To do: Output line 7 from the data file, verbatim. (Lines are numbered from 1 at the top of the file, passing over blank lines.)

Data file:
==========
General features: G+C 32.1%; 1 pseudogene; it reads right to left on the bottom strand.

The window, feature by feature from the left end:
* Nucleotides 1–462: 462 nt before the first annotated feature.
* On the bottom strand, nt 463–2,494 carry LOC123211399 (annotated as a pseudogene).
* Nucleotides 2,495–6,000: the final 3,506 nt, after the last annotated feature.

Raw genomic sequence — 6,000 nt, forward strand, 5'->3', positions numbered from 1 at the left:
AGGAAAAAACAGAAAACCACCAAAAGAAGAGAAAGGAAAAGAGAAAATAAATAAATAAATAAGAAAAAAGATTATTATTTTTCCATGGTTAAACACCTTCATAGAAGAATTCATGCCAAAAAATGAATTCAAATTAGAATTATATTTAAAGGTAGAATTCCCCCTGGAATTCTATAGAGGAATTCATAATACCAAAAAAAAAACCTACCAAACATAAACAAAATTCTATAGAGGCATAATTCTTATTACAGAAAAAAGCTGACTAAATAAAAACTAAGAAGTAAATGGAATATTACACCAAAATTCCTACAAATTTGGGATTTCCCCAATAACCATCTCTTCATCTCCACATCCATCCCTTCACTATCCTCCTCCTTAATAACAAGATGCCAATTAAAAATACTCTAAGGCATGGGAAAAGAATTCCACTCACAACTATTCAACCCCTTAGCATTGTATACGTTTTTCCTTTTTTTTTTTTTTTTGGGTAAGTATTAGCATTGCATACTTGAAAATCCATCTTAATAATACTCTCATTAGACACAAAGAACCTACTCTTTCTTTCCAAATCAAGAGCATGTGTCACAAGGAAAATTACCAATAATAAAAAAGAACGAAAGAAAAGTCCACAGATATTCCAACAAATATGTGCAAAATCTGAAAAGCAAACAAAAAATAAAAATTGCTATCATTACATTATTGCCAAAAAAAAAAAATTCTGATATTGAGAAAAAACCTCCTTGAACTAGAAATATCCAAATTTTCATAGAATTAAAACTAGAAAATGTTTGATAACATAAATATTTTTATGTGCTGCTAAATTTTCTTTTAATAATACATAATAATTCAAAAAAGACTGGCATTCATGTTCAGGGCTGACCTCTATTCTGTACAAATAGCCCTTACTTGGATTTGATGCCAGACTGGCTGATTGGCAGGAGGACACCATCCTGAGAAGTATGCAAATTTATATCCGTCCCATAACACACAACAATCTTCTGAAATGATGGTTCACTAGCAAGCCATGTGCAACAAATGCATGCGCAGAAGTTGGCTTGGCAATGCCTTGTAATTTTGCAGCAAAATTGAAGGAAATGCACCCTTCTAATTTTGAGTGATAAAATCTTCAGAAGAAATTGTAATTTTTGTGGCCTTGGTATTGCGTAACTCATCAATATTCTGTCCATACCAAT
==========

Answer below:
AGGAAAAAACAGAAAACCACCAAAAGAAGAGAAAGGAAAAGAGAAAATAAATAAATAAATAAGAAAAAAGATTATTATTTTTCCATGGTTAAACACCTTCATAGAAGAATTCATGCCAAAAAATGAATTCAAATTAGAATTATATTTAAAGGTAGAATTCCCCCTGGAATTCTATAGAGGAATTCATAATACCAAAAAAAAAACCTACCAAACATAAACAAAATTCTATAGAGGCATAATTCTTATTACAGAAAAAAGCTGACTAAATAAAAACTAAGAAGTAAATGGAATATTACACCAAAATTCCTACAAATTTGGGATTTCCCCAATAACCATCTCTTCATCTCCACATCCATCCCTTCACTATCCTCCTCCTTAATAACAAGATGCCAATTAAAAATACTCTAAGGCATGGGAAAAGAATTCCACTCACAACTATTCAACCCCTTAGCATTGTATACGTTTTTCCTTTTTTTTTTTTTTTTGGGTAAGTATTAGCATTGCATACTTGAAAATCCATCTTAATAATACTCTCATTAGACACAAAGAACCTACTCTTTCTTTCCAAATCAAGAGCATGTGTCACAAGGAAAATTACCAATAATAAAAAAGAACGAAAGAAAAGTCCACAGATATTCCAACAAATATGTGCAAAATCTGAAAAGCAAACAAAAAATAAAAATTGCTATCATTACATTATTGCCAAAAAAAAAAAATTCTGATATTGAGAAAAAACCTCCTTGAACTAGAAATATCCAAATTTTCATAGAATTAAAACTAGAAAATGTTTGATAACATAAATATTTTTATGTGCTGCTAAATTTTCTTTTAATAATACATAATAATTCAAAAAAGACTGGCATTCATGTTCAGGGCTGACCTCTATTCTGTACAAATAGCCCTTACTTGGATTTGATGCCAGACTGGCTGATTGGCAGGAGGACACCATCCTGAGAAGTATGCAAATTTATATCCGTCCCATAACACACAACAATCTTCTGAAATGATGGTTCACTAGCAAGCCATGTGCAACAAATGCATGCGCAGAAGTTGGCTTGGCAATGCCTTGTAATTTTGCAGCAAAATTGAAGGAAATGCACCCTTCTAATTTTGAGTGATAAAATCTTCAGAAGAAATTGTAATTTTTGTGGCCTTGGTATTGCGTAACTCATCAATATTCTGTCCATACCAAT